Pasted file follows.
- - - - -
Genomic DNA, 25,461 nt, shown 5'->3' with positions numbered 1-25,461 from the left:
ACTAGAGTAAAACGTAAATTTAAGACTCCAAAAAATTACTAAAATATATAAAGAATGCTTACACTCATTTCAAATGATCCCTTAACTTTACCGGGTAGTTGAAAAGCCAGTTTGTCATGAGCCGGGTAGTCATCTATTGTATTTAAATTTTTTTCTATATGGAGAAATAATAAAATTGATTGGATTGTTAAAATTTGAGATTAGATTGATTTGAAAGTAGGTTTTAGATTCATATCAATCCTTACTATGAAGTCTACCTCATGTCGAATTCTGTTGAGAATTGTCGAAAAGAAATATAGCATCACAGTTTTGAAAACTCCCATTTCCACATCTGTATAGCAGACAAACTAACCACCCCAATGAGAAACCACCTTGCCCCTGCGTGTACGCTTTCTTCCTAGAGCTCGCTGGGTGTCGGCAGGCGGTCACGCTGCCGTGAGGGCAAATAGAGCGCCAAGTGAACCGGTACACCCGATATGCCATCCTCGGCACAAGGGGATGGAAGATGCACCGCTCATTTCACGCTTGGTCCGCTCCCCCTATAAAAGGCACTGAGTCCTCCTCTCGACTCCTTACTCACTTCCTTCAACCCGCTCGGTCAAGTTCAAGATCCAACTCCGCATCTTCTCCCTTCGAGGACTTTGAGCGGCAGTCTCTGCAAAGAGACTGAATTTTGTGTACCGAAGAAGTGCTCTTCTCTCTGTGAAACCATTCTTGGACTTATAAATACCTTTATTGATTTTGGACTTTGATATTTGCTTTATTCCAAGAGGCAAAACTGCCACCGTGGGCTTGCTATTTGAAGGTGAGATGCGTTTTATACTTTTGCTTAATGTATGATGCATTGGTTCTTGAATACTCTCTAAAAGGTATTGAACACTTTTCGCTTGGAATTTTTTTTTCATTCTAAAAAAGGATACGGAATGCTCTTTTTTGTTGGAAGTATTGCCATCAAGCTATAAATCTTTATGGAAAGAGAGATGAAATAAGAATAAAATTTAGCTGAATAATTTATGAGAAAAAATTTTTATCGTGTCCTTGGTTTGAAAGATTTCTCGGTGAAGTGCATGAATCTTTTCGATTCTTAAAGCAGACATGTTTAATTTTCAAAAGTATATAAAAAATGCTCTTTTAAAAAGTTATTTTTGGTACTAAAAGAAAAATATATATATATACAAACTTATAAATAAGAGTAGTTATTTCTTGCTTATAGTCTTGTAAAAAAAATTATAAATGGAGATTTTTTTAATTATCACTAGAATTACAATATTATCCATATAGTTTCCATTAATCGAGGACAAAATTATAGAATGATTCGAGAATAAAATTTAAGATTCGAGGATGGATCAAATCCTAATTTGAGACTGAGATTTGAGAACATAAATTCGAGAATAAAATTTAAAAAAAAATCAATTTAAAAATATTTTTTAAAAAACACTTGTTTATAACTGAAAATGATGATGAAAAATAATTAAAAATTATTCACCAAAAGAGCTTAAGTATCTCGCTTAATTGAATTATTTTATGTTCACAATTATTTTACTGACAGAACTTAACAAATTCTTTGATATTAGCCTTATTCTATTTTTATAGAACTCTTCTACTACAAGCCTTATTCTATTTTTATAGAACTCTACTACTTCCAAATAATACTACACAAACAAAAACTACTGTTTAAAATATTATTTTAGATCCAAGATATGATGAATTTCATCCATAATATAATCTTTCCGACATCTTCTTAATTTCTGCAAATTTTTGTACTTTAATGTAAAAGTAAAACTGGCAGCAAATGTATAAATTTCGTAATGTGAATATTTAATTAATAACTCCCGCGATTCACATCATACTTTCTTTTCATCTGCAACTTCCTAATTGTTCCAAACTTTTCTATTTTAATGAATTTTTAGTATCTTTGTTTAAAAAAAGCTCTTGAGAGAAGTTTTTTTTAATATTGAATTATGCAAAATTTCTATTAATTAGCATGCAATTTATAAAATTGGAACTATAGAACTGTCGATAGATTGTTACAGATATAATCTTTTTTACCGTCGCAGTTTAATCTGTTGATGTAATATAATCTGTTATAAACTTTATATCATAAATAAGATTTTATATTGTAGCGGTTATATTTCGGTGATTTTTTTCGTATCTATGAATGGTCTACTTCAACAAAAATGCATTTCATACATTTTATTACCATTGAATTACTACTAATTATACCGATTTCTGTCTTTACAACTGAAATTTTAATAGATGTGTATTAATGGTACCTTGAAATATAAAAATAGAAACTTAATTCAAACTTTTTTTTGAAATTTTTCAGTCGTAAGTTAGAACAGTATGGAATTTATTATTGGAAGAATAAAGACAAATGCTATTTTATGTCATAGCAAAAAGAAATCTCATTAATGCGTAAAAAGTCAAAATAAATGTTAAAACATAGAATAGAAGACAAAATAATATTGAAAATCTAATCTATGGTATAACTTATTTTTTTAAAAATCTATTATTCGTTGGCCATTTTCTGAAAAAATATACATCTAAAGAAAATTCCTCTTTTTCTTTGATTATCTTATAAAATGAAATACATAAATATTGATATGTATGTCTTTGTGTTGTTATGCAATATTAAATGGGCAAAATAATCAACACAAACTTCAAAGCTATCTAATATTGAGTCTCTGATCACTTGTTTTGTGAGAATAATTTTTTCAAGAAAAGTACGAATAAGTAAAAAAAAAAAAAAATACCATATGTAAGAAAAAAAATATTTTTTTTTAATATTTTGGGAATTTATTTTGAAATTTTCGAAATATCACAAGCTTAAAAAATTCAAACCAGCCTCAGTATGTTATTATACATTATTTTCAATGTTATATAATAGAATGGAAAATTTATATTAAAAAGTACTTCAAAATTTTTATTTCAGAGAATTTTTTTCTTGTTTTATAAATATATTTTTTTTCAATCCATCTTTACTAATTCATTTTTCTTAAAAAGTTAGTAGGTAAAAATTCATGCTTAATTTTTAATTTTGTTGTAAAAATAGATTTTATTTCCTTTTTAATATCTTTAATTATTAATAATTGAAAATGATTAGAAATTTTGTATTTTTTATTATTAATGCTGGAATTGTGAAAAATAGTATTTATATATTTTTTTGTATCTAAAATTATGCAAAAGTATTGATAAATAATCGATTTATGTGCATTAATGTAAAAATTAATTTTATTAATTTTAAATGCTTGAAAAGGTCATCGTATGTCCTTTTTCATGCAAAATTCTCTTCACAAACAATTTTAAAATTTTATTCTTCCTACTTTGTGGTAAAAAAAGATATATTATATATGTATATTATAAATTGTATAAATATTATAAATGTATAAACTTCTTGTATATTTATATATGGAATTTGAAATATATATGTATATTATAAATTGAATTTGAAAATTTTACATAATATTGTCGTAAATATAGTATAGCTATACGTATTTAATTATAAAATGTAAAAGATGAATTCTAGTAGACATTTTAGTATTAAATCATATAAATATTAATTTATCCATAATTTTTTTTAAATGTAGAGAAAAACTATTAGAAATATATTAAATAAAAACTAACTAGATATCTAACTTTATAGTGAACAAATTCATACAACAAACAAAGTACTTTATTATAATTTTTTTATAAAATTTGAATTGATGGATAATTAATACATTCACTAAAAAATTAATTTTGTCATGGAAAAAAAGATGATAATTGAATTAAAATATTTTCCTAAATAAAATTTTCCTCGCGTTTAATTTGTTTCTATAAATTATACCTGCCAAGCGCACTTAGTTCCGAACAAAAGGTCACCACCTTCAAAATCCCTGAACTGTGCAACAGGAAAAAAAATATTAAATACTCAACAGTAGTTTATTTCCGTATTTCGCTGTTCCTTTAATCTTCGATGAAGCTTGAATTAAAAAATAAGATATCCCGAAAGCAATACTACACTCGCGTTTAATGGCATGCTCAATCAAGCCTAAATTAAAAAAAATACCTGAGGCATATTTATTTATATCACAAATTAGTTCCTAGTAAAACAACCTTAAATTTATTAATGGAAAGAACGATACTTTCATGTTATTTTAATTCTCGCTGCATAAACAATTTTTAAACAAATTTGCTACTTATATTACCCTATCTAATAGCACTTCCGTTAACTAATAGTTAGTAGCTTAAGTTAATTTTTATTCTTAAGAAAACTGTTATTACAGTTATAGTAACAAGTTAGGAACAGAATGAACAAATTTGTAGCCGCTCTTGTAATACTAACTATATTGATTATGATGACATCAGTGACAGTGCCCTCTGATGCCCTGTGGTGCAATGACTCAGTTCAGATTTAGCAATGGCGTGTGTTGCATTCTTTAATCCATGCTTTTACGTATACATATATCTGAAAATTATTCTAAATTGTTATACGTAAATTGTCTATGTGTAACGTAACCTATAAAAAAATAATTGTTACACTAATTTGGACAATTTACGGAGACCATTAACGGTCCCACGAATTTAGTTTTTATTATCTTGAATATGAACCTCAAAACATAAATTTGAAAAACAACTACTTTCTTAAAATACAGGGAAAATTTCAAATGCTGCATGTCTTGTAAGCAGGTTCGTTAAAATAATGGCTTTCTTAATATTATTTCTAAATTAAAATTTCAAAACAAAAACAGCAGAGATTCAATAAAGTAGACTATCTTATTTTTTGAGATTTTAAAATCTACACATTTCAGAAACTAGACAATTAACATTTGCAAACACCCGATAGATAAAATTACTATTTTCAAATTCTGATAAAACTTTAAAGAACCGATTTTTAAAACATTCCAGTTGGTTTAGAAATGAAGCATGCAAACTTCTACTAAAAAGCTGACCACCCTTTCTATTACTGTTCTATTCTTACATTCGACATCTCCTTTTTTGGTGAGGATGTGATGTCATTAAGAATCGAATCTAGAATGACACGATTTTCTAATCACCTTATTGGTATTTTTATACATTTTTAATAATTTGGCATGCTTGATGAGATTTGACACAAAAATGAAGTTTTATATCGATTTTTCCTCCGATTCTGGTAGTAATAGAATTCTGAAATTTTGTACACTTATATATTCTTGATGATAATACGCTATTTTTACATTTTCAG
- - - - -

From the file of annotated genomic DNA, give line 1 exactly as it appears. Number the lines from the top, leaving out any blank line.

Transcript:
Genomic DNA, 25,461 nt, shown 5'->3' with positions numbered 1-25,461 from the left: